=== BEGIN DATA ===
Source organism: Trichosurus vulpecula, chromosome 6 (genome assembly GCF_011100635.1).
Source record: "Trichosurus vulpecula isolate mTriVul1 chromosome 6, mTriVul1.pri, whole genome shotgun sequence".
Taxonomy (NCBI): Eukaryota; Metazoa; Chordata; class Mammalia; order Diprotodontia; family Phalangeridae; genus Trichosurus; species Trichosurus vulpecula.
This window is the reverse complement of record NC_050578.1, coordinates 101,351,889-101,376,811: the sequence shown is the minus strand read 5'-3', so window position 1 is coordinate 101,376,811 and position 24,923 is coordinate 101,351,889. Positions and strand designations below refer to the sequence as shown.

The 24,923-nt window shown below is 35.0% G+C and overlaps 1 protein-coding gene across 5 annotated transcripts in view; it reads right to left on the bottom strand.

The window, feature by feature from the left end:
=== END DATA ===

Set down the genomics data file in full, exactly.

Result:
Source organism: Trichosurus vulpecula, chromosome 6 (genome assembly GCF_011100635.1).
Source record: "Trichosurus vulpecula isolate mTriVul1 chromosome 6, mTriVul1.pri, whole genome shotgun sequence".
Taxonomy (NCBI): Eukaryota; Metazoa; Chordata; class Mammalia; order Diprotodontia; family Phalangeridae; genus Trichosurus; species Trichosurus vulpecula.
This window is the reverse complement of record NC_050578.1, coordinates 101,351,889-101,376,811: the sequence shown is the minus strand read 5'-3', so window position 1 is coordinate 101,376,811 and position 24,923 is coordinate 101,351,889. Positions and strand designations below refer to the sequence as shown.

The 24,923-nt window shown below is 35.0% G+C and overlaps 1 protein-coding gene across 5 annotated transcripts in view; it reads right to left on the bottom strand.

The window, feature by feature from the left end: